Samsung has continued to make gains in the smartphone and tablet computer arenas, solidifying its position as Apple's chief competitor in those markets. But the company is proving it's more than just a device manufacturer with such efforts as its development of enterprise-grade security technology for the Android operating system.

17. Apple

CEO: Tim Cook

During the year, Apple unveiled the next generations of its key products, the iPhone 5C and 5S, and the iPad Air. Apple is facing increased competition from Android-based devices. But partners see iOS 7, the new release of Apple's mobile operating system, providing more opportunities for expansion into commercial markets.

16. NetApp

CEO: Tom Georgens

NetApp made some key technology moves this year including unveiling its cloud strategy focused on its Data Ontap storage operating system and debuting a new release of Clustered Data Ontap with storage virtual machines for software-defined storage architectures.

On the channel side, the company named Regina Kunkle to be its new vice president of North America channel sales.

15. Oracle

CEO: Larry Ellison

Oracle has continued to grow sales of its hardware-software Engineered Systems products and stepped up its presence in cloud computing. Channel chief Judson Althoff departed in March to take a key sales and marketing post with Microsoft. In October, Oracle hired former Hewlett-Packard executive Rich Geraffo to be the company's new channel chief, joining a growing number of former HP execs at the company.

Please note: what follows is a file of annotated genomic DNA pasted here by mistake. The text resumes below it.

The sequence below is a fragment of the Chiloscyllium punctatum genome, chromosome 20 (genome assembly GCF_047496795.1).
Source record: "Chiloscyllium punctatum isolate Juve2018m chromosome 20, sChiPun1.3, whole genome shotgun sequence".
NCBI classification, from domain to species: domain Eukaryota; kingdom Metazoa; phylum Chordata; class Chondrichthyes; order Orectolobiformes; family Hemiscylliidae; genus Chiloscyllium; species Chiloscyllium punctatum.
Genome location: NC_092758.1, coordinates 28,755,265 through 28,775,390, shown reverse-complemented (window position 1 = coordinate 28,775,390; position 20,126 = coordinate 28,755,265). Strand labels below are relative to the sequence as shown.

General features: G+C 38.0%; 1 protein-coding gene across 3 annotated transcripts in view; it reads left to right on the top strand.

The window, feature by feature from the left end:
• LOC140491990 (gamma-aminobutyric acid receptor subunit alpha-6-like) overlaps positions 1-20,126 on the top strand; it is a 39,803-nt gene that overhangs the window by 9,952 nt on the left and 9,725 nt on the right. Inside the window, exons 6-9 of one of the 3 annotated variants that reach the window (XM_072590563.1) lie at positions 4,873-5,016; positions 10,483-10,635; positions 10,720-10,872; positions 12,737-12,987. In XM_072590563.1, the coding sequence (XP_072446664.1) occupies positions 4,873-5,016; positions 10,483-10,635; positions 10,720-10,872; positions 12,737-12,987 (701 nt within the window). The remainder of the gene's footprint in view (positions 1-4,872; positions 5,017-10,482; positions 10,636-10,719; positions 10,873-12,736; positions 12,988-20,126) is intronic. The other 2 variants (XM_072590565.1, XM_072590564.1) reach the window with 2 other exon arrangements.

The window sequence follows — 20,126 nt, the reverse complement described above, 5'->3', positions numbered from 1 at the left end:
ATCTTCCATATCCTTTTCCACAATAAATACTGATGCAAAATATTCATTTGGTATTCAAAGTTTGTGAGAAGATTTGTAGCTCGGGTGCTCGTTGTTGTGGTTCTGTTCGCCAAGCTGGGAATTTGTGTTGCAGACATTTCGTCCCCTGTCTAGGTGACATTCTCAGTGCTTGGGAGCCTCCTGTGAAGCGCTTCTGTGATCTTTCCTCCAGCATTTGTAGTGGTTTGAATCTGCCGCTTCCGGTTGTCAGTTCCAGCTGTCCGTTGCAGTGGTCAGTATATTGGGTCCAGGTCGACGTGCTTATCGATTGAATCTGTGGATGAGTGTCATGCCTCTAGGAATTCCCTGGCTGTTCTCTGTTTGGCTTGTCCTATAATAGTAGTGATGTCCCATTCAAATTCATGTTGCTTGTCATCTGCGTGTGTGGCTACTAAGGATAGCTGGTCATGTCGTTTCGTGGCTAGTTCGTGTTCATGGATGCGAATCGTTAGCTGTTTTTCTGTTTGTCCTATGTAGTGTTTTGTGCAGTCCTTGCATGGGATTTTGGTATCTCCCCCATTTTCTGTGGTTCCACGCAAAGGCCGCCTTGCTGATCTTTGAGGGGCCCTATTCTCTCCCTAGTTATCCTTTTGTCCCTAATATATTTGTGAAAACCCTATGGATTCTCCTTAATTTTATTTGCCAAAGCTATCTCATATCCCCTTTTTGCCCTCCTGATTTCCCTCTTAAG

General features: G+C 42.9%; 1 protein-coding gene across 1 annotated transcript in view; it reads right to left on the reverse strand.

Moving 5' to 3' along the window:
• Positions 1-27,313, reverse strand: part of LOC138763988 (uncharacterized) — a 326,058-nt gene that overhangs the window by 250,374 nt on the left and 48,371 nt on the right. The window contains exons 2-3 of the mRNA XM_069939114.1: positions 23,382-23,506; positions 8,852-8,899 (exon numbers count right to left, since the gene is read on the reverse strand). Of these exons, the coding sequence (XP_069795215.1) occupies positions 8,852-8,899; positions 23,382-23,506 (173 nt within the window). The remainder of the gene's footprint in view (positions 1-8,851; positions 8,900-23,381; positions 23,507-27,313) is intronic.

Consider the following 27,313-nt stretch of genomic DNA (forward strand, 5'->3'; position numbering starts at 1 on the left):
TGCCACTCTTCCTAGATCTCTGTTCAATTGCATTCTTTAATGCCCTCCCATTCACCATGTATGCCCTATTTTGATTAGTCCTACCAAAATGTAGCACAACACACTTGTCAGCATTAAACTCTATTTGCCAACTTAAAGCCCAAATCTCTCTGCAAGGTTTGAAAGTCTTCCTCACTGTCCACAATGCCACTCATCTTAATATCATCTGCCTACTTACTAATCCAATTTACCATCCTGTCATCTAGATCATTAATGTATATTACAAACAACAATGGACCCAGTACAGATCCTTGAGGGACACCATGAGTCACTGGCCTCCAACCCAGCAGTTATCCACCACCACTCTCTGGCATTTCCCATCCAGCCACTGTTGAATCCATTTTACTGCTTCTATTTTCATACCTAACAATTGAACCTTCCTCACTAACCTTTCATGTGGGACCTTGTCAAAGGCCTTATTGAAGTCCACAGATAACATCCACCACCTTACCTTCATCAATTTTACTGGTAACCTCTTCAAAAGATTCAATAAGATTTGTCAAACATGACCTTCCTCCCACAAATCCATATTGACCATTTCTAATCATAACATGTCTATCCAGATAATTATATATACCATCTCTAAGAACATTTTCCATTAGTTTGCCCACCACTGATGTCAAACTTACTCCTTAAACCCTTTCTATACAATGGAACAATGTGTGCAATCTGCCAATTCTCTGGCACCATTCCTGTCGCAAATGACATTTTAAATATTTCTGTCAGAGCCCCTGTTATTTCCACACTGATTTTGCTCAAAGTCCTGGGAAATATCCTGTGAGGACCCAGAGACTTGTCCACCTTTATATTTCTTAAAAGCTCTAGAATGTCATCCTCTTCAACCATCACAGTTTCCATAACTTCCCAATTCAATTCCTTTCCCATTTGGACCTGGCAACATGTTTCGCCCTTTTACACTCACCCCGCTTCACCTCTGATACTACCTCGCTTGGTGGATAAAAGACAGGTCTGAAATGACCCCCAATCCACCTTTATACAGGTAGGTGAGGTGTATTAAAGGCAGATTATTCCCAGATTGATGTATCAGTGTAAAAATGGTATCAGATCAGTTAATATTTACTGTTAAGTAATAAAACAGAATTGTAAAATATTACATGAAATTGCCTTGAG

14. IBM

CEO: Virginia Rometty

IBM made a series of acquisitions this year that have created opportunities for partners. Two recent buys: SoftLayer Technologies for cloud computing infrastructure and Fiberlink Communications for mobile device management. IBM has also continued to grow its software and services businesses.

13. APC by Schneider Electric

CEO: Jean-Pascal Tricoire

Long-time channel favorite APC has benefited from growing demand for energy management technologies as businesses look to cut costs around data center cooling, space and power consumption. About 75 percent of APC Americas' business is concentrated in the data center.

12. Citrix

CEO: Mark Templeton

Citrix made a bold move in June when it moved its XenServer virtualization technology to the open-source community and said the company would focus its business on providing management and support services. The company also signaled its intention to focus on the hot mobile market with its XenMobile launch.

11. Dell/SonicWall

CEO: Michael Dell

With Dell now a privately held company, CEO Michael Dell is promising to bring together the company's acquisitions, including SonicWall, into one seamless solution that partners can offer customers. So look for Dell to more tightly integrate SonicWall security with Dell hardware, Quest software and other products.

10. EMC

CEO: Joseph Tucci

EMC this year organized its multiple businesses into three parts -- EMC Information Infrastructure, VMware and Pivotal -- in an effort to make it easier to manage those operations. The company also unveiled plans to overhaul its Velocity partner program to put greater emphasis on cloud computing and big data. And in November the company took a big technology leap when it debuted its first all-flash storage array.

9. Symantec

CEO: Steve Bennett

Symantec undertook a wide-ranging reorganization of its product portfolio and market strategy in 2013, an effort dubbed Symantec 4.0. The company is now moving two-thirds of its named accounts to the channel and readying a new channel program the company said will reward partners that sell a more integrated set of products.